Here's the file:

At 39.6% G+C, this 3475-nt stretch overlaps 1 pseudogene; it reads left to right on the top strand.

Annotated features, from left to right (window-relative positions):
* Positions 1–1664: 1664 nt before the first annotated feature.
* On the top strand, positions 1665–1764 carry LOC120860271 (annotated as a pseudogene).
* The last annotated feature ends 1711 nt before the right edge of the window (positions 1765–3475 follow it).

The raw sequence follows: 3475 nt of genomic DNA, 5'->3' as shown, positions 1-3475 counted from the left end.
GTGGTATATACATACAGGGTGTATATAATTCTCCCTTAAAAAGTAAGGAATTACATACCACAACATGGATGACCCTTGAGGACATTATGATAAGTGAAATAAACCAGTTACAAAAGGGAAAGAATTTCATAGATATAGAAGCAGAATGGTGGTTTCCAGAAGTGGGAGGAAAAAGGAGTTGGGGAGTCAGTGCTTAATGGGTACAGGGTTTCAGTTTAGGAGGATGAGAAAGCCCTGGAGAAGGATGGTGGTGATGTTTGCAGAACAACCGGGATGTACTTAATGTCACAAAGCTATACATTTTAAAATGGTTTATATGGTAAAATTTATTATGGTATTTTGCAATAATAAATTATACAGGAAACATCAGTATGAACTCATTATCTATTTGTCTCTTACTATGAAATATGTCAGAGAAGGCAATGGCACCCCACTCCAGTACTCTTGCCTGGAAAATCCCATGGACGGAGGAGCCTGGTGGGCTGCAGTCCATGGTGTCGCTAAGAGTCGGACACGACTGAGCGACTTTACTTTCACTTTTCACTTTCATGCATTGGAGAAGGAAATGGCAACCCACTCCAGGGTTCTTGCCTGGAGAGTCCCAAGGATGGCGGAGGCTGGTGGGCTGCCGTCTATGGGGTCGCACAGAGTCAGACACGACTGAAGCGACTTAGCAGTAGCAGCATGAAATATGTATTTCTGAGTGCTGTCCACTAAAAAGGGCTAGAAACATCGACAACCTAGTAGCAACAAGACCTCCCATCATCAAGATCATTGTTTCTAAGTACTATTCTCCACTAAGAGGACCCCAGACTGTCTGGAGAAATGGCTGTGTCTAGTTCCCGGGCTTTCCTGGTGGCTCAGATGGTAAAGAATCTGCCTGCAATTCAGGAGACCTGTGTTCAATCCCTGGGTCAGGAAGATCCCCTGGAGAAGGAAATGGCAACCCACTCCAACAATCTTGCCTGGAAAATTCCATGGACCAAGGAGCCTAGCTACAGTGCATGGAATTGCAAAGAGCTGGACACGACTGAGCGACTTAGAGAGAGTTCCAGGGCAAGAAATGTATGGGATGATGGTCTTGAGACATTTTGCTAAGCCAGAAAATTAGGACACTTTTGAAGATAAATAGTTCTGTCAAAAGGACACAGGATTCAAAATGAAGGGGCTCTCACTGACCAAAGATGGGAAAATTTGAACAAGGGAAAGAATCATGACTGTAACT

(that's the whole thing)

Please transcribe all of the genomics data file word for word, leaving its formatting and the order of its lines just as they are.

At 39.6% G+C, this 3475-nt stretch overlaps 1 pseudogene; it reads left to right on the top strand.

Annotated features, from left to right (window-relative positions):
* Positions 1–1664: 1664 nt before the first annotated feature.
* On the top strand, positions 1665–1764 carry LOC120860271 (annotated as a pseudogene).
* The last annotated feature ends 1711 nt before the right edge of the window (positions 1765–3475 follow it).

The raw sequence follows: 3475 nt of genomic DNA, 5'->3' as shown, positions 1-3475 counted from the left end.
GTGGTATATACATACAGGGTGTATATAATTCTCCCTTAAAAAGTAAGGAATTACATACCACAACATGGATGACCCTTGAGGACATTATGATAAGTGAAATAAACCAGTTACAAAAGGGAAAGAATTTCATAGATATAGAAGCAGAATGGTGGTTTCCAGAAGTGGGAGGAAAAAGGAGTTGGGGAGTCAGTGCTTAATGGGTACAGGGTTTCAGTTTAGGAGGATGAGAAAGCCCTGGAGAAGGATGGTGGTGATGTTTGCAGAACAACCGGGATGTACTTAATGTCACAAAGCTATACATTTTAAAATGGTTTATATGGTAAAATTTATTATGGTATTTTGCAATAATAAATTATACAGGAAACATCAGTATGAACTCATTATCTATTTGTCTCTTACTATGAAATATGTCAGAGAAGGCAATGGCACCCCACTCCAGTACTCTTGCCTGGAAAATCCCATGGACGGAGGAGCCTGGTGGGCTGCAGTCCATGGTGTCGCTAAGAGTCGGACACGACTGAGCGACTTTACTTTCACTTTTCACTTTCATGCATTGGAGAAGGAAATGGCAACCCACTCCAGGGTTCTTGCCTGGAGAGTCCCAAGGATGGCGGAGGCTGGTGGGCTGCCGTCTATGGGGTCGCACAGAGTCAGACACGACTGAAGCGACTTAGCAGTAGCAGCATGAAATATGTATTTCTGAGTGCTGTCCACTAAAAAGGGCTAGAAACATCGACAACCTAGTAGCAACAAGACCTCCCATCATCAAGATCATTGTTTCTAAGTACTATTCTCCACTAAGAGGACCCCAGACTGTCTGGAGAAATGGCTGTGTCTAGTTCCCGGGCTTTCCTGGTGGCTCAGATGGTAAAGAATCTGCCTGCAATTCAGGAGACCTGTGTTCAATCCCTGGGTCAGGAAGATCCCCTGGAGAAGGAAATGGCAACCCACTCCAACAATCTTGCCTGGAAAATTCCATGGACCAAGGAGCCTAGCTACAGTGCATGGAATTGCAAAGAGCTGGACACGACTGAGCGACTTAGAGAGAGTTCCAGGGCAAGAAATGTATGGGATGATGGTCTTGAGACATTTTGCTAAGCCAGAAAATTAGGACACTTTTGAAGATAAATAGTTCTGTCAAAAGGACACAGGATTCAAAATGAAGGGGCTCTCACTGACCAAAGATGGGAAAATTTGAACAAGGGAAAGAATCATGACTGTAACT